— The Last Journals of David Livingstone, in Central Africa, from 1865 to His Death, Volume II (of 2), 1869-1873 • David Livingstone

... as constructed, with sections, A B C, in combination with the foot block, I, provided with a flange or boss, K, when arranged in the manner as and for the purpose ...
— Scientific American, Vol. 17, No. 26 December 28, 1867 • Various

... think day and night about you and—all you told me about. I'd like to get in on this land deal. Fact is, I'm going to make it my business to get in on it. Maybe my way of working won't suit you—but I'll sure work hard for any boss and do the best I ...
— The Flying U's Last Stand • B. M. Bower

... me these days. I don't drink, I don't gamble, I don't run around after other women; I never did. But since you've got this social bug in your bonnet, you keep me on hooks all the while. Nobody noticed the shoe-strings; and they would have looked upon it as a joke if they had. After all, I'm the boss of this ranch. If I want to wear a white string and a black one, I'll do it. Here!" He caught up the book on social usages and threw it out of the window. "Don't ever shove a thing like that under my nose again. If you do, I'll hike back to ...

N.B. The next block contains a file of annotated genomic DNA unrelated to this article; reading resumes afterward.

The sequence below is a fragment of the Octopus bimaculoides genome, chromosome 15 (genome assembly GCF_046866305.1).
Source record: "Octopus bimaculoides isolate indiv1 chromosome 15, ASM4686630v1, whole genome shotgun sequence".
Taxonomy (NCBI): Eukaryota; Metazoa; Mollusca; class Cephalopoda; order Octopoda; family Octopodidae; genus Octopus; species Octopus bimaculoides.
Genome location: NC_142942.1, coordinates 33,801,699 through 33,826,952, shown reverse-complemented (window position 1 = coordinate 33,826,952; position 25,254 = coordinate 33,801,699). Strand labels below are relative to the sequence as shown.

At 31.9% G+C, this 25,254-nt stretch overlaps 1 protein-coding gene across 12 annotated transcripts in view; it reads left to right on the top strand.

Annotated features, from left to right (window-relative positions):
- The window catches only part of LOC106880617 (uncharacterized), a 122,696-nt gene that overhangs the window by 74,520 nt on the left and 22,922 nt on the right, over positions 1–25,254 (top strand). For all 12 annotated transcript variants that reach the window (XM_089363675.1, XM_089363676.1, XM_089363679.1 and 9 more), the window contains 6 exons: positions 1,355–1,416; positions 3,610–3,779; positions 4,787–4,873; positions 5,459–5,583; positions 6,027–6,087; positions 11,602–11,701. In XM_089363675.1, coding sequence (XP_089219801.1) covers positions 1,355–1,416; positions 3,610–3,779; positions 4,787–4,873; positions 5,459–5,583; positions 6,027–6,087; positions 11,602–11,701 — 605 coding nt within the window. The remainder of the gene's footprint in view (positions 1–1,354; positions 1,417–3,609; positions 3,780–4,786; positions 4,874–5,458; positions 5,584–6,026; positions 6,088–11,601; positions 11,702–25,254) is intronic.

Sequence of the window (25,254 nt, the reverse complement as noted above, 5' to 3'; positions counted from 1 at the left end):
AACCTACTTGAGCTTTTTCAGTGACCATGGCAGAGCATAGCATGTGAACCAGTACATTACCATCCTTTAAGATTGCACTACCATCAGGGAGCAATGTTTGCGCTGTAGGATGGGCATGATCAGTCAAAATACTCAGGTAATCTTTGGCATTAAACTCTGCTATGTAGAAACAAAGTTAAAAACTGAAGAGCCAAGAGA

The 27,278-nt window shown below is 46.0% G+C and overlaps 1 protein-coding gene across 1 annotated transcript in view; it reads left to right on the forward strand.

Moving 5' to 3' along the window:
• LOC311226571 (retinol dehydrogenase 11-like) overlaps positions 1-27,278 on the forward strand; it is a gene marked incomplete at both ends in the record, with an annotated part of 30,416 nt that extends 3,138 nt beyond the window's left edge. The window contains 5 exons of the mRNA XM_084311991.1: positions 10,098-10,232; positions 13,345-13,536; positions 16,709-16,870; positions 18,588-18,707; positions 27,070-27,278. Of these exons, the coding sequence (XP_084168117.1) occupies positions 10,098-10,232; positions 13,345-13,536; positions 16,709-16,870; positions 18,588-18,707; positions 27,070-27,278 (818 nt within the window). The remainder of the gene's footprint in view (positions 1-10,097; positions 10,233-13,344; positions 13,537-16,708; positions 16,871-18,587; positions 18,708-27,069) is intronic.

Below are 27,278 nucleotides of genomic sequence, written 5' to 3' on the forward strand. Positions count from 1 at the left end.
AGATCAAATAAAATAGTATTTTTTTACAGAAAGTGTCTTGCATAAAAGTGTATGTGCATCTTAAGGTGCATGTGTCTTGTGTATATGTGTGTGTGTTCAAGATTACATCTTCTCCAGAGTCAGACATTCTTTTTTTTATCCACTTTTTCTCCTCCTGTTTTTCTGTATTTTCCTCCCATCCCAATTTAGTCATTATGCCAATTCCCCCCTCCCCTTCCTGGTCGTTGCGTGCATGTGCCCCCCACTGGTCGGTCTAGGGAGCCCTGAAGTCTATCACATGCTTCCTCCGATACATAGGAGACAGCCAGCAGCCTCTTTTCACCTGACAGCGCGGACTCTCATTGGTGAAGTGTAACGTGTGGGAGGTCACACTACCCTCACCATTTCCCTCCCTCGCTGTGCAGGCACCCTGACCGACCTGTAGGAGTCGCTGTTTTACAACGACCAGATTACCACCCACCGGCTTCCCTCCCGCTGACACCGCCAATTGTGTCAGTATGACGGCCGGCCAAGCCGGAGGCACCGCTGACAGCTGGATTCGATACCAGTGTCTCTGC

— The Place of Honeymoons • Harold MacGrath

... biographies of Serge Alexandrovitch Koussevitzky you will find that the boss of the Boston Symphony learned the art and mystery of conducting at the Royal Hochschule in Berlin under the great Artur Nikisch, but in this town there lives and breathes a rather well-known Russian pianist who tells ...